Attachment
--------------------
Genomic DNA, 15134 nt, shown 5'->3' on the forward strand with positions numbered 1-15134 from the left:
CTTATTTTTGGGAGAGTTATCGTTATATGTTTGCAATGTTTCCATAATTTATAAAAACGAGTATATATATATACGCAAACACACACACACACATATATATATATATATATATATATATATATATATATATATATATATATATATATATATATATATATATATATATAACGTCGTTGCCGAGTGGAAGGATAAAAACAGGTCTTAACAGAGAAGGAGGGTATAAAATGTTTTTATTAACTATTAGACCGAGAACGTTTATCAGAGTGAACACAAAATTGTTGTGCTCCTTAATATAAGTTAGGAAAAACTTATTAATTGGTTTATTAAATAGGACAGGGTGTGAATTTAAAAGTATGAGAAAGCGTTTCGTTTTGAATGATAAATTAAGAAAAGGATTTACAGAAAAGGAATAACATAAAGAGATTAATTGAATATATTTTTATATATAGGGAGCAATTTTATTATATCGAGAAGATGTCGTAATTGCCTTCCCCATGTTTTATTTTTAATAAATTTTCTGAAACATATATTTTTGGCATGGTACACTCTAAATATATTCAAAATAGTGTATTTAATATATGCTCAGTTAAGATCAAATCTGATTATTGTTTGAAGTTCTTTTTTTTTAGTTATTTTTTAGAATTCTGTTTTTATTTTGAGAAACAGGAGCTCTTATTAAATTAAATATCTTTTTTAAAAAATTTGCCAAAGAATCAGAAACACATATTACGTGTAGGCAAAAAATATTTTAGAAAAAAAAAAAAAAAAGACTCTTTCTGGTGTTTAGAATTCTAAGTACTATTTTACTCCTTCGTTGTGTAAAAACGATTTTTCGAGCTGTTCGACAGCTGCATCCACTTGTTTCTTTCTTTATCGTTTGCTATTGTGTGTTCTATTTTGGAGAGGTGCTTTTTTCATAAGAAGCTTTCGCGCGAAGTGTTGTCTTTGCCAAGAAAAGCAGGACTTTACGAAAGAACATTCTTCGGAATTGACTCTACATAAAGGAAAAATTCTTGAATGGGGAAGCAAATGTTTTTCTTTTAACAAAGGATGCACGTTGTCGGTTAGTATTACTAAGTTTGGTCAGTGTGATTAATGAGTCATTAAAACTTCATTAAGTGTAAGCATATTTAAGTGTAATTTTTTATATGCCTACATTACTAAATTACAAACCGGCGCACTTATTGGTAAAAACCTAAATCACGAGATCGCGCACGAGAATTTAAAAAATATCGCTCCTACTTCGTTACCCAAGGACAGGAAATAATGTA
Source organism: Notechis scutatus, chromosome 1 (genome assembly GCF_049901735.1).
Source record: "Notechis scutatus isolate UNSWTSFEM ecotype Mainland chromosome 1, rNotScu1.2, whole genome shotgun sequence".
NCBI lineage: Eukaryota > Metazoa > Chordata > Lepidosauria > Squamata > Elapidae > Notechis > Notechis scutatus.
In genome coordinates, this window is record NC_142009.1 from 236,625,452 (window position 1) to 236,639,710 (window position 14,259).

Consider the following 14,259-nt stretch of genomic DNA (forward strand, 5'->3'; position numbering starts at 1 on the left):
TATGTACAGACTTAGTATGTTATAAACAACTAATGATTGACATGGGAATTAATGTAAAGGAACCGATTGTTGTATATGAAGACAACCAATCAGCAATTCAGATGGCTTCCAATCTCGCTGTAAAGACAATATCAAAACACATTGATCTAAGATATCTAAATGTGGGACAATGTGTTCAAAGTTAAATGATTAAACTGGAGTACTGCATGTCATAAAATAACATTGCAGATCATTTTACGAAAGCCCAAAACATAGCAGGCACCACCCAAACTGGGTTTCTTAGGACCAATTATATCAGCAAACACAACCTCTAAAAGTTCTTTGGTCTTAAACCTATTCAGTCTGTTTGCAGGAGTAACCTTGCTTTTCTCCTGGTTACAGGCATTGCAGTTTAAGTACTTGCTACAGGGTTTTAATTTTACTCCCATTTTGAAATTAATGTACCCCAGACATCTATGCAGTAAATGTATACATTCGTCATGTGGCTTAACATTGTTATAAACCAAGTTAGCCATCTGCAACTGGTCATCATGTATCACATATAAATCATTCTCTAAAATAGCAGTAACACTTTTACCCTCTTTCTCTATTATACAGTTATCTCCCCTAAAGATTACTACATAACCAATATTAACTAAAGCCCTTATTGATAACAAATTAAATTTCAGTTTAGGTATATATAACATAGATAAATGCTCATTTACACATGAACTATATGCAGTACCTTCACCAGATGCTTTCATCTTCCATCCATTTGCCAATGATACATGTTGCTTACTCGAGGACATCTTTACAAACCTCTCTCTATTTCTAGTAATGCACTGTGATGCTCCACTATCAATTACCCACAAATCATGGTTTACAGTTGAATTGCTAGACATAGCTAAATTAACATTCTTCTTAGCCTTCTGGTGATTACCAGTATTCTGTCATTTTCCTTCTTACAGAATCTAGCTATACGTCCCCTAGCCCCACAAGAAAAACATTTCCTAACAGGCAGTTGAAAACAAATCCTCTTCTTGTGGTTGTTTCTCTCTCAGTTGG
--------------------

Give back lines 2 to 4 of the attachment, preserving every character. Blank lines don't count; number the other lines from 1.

CTTATTTTTGGGAGAGTTATCGTTATATGTTTGCAATGTTTCCATAATTTATAAAAACGAGTATATATATATACGCAAACACACACACACACATATATATATATATATATATATATATATATATATATATATATATATATATATATATATATATATATATATATATAACGTCGTTGCCGAGTGGAAGGATAAAAACAGGTCTTAACAGAGAAGGAGGGTATAAAATGTTTTTATTAACTATTAGACCGAGAACGTTTATCAGAGTGAACACAAAATTGTTGTGCTCCTTAATATAAGTTAGGAAAAACTTATTAATTGGTTTATTAAATAGGACAGGGTGTGAATTTAAAAGTATGAGAAAGCGTTTCGTTTTGAATGATAAATTAAGAAAAGGATTTACAGAAAAGGAATAACATAAAGAGATTAATTGAATATATTTTTATATATAGGGAGCAATTTTATTATATCGAGAAGATGTCGTAATTGCCTTCCCCATGTTTTATTTTTAATAAATTTTCTGAAACATATATTTTTGGCATGGTACACTCTAAATATATTCAAAATAGTGTATTTAATATATGCTCAGTTAAGATCAAATCTGATTATTGTTTGAAGTTCTTTTTTTTTAGTTATTTTTTAGAATTCTGTTTTTATTTTGAGAAACAGGAGCTCTTATTAAATTAAATATCTTTTTTAAAAAATTTGCCAAAGAATCAGAAACACATATTACGTGTAGGCAAAAAATATTTTAGAAAAAAAAAAAAAAAAGACTCTTTCTGGTGTTTAGAATTCTAAGTACTATTTTACTCCTTCGTTGTGTAAAAACGATTTTTCGAGCTGTTCGACAGCTGCATCCACTTGTTTCTTTCTTTATCGTTTGCTATTGTGTGTTCTATTTTGGAGAGGTGCTTTTTTCATAAGAAGCTTTCGCGCGAAGTGTTGTCTTTGCCAAGAAAAGCAGGACTTTACGAAAGAACATTCTTCGGAATTGACTCTACATAAAGGAAAAATTCTTGAATGGGGAAGCAAATGTTTTTCTTTTAACAAAGGATGCACGTTGTCGGTTAGTATTACTAAGTTTGGTCAGTGTGATTAATGAGTCATTAAAACTTCATTAAGTGTAAGCATATTTAAGTGTAATTTTTTATATGCCTACATTACTAAATTACAAACCGGCGCACTTATTGGTAAAAACCTAAATCACGAGATCGCGCACGAGAATTTAAAAAATATCGCTCCTACTTCGTTACCCAAGGACAGGAAATAATGTA
Source organism: Notechis scutatus, chromosome 1 (genome assembly GCF_049901735.1).
Source record: "Notechis scutatus isolate UNSWTSFEM ecotype Mainland chromosome 1, rNotScu1.2, whole genome shotgun sequence".